CSU Gets Cannabinoid Research Cash

Cannabinoid research - CSU

Colorado State University is having its cannabis research coffers boosted thanks to the generosity of an alumna.

Leslie Buttorff graduated from CSU in 1979 with a B.S. in Statistics and then went on to achieve her Master’s in Finance and Industrial Engineering from Iowa State University. Today she is the CEO of a Colorado based developer and manufacturer of hemp based health products for humans and companion animals – the very optimistically named Panacea Life Sciences.

Ms. Buttorff is making a $1.5 million gift to Colorado State University that will see the creation of a partnership between her company and CSU’s College of Natural Sciences.

The gift provides funding for research, equipment and operating expenses for a cannabinoid research center that will delve into issues such as separation efficiencies, cannabinoid formulations, testing and analysis standards.

Cannabinoids such as tetrahydrocannabinol (THC) and cannabidiol (CBD) tend to steal the research limelight – but there are plenty of other types of cannabinoids. The CSU researchers will be looking into compounds including cannabigerol (CBG), cannabinol (CBN), cannabichromine (CBC) and tetrahydrocannabivarin (THCV).

“Partnering with Panacea will propel us to the forefront of cannabinoid research and provide unprecedented opportunities for CSU faculty and students,” said Jan Nerger, dean of the College of Natural Sciences.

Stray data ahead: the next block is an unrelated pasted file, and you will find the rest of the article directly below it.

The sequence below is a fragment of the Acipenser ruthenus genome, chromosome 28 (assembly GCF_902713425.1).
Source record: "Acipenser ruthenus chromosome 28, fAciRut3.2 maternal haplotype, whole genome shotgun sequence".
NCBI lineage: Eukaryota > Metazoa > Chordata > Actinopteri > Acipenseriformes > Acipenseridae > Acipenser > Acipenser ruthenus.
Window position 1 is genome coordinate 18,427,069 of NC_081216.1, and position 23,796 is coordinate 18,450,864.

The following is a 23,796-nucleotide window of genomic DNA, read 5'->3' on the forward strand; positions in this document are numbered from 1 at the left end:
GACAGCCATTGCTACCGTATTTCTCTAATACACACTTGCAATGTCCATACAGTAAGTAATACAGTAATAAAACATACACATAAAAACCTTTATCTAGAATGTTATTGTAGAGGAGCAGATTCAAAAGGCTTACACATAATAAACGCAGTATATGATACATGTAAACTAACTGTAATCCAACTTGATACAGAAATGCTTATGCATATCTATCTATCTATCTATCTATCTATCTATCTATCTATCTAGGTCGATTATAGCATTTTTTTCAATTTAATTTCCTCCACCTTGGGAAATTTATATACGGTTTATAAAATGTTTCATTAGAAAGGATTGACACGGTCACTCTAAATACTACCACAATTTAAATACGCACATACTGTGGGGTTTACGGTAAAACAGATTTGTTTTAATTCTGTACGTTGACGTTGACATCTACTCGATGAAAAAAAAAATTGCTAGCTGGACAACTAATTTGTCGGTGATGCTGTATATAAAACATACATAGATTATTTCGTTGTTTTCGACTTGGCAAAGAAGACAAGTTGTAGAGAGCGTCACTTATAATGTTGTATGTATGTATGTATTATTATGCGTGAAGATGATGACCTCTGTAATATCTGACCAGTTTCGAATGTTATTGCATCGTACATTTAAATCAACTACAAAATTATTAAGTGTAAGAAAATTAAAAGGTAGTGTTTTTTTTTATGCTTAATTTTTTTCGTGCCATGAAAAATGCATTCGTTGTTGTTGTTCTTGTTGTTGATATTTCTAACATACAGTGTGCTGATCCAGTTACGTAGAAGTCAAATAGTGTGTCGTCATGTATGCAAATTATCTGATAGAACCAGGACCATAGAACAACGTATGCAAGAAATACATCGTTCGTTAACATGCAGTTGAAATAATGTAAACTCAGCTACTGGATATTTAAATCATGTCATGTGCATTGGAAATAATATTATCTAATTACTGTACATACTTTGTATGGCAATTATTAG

Significant cannabis research has already been carried out by CSU via the Institute of Cannabis Research Colorado State University – Pueblo, which was established in June 2016. The ICR was the USA’s first multi-disciplinary cannabis research center at a regional, comprehensive institution. Its research outcomes can be viewed here.

The University also operates a Hemp Resource Center, a clearinghouse for hemp research, news, and other resources.

In somewhat related news, the Colorado Department of Agriculture Industrial Hemp Program is to continue to operate  under provisions contained in the 2014 Farm Bill, until the USDA approved state plan is adopted on November 1, 2020. At the time of publishing, the USDA web site indicated Colorado was still drafting a Plan for USDA review.

Changes to legislation concerning Colorado’s industrial hemp regulatory program to align with the 2018 Farm Bill and enable the Department to prepare and submit a state plan to the secretary of the USDA were signed into law in May last year.

According to VoteHemp, 21,578 acres of hemp were grown in Colorado in 2019.